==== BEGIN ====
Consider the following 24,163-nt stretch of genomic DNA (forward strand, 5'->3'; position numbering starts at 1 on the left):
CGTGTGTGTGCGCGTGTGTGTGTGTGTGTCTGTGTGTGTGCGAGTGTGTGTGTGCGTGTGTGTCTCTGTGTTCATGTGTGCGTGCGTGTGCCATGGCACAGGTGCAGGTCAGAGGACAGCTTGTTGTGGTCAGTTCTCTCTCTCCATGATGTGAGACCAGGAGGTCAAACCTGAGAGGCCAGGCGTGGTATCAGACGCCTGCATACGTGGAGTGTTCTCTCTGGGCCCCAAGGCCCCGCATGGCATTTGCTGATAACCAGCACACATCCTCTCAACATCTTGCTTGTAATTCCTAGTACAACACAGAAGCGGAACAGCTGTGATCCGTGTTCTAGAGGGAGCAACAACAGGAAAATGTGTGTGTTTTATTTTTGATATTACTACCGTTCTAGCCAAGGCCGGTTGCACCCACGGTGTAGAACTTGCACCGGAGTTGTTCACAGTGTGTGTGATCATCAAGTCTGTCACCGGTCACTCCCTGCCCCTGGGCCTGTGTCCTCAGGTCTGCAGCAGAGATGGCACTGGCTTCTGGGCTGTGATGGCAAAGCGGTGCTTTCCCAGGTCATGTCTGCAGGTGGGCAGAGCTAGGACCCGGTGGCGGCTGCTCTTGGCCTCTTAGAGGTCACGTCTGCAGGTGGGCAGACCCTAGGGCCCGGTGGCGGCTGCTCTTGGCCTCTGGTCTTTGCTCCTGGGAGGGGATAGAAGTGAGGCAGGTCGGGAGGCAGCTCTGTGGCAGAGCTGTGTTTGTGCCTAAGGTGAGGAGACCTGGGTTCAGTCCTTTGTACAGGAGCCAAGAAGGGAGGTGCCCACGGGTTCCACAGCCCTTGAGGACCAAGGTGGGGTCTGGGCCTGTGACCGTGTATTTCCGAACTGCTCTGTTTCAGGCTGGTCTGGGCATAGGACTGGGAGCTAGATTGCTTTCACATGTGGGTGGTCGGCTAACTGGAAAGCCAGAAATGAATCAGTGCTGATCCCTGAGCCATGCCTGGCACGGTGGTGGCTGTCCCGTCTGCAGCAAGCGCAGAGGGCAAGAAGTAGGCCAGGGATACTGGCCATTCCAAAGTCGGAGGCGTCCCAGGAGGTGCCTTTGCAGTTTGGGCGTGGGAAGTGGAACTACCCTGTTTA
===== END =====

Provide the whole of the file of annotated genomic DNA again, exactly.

Consider the following 24,163-nt stretch of genomic DNA (forward strand, 5'->3'; position numbering starts at 1 on the left):
CGTGTGTGTGCGCGTGTGTGTGTGTGTGTCTGTGTGTGTGCGAGTGTGTGTGTGCGTGTGTGTCTCTGTGTTCATGTGTGCGTGCGTGTGCCATGGCACAGGTGCAGGTCAGAGGACAGCTTGTTGTGGTCAGTTCTCTCTCTCCATGATGTGAGACCAGGAGGTCAAACCTGAGAGGCCAGGCGTGGTATCAGACGCCTGCATACGTGGAGTGTTCTCTCTGGGCCCCAAGGCCCCGCATGGCATTTGCTGATAACCAGCACACATCCTCTCAACATCTTGCTTGTAATTCCTAGTACAACACAGAAGCGGAACAGCTGTGATCCGTGTTCTAGAGGGAGCAACAACAGGAAAATGTGTGTGTTTTATTTTTGATATTACTACCGTTCTAGCCAAGGCCGGTTGCACCCACGGTGTAGAACTTGCACCGGAGTTGTTCACAGTGTGTGTGATCATCAAGTCTGTCACCGGTCACTCCCTGCCCCTGGGCCTGTGTCCTCAGGTCTGCAGCAGAGATGGCACTGGCTTCTGGGCTGTGATGGCAAAGCGGTGCTTTCCCAGGTCATGTCTGCAGGTGGGCAGAGCTAGGACCCGGTGGCGGCTGCTCTTGGCCTCTTAGAGGTCACGTCTGCAGGTGGGCAGACCCTAGGGCCCGGTGGCGGCTGCTCTTGGCCTCTGGTCTTTGCTCCTGGGAGGGGATAGAAGTGAGGCAGGTCGGGAGGCAGCTCTGTGGCAGAGCTGTGTTTGTGCCTAAGGTGAGGAGACCTGGGTTCAGTCCTTTGTACAGGAGCCAAGAAGGGAGGTGCCCACGGGTTCCACAGCCCTTGAGGACCAAGGTGGGGTCTGGGCCTGTGACCGTGTATTTCCGAACTGCTCTGTTTCAGGCTGGTCTGGGCATAGGACTGGGAGCTAGATTGCTTTCACATGTGGGTGGTCGGCTAACTGGAAAGCCAGAAATGAATCAGTGCTGATCCCTGAGCCATGCCTGGCACGGTGGTGGCTGTCCCGTCTGCAGCAAGCGCAGAGGGCAAGAAGTAGGCCAGGGATACTGGCCATTCCAAAGTCGGAGGCGTCCCAGGAGGTGCCTTTGCAGTTTGGGCGTGGGAAGTGGAACTACCCTGTTTA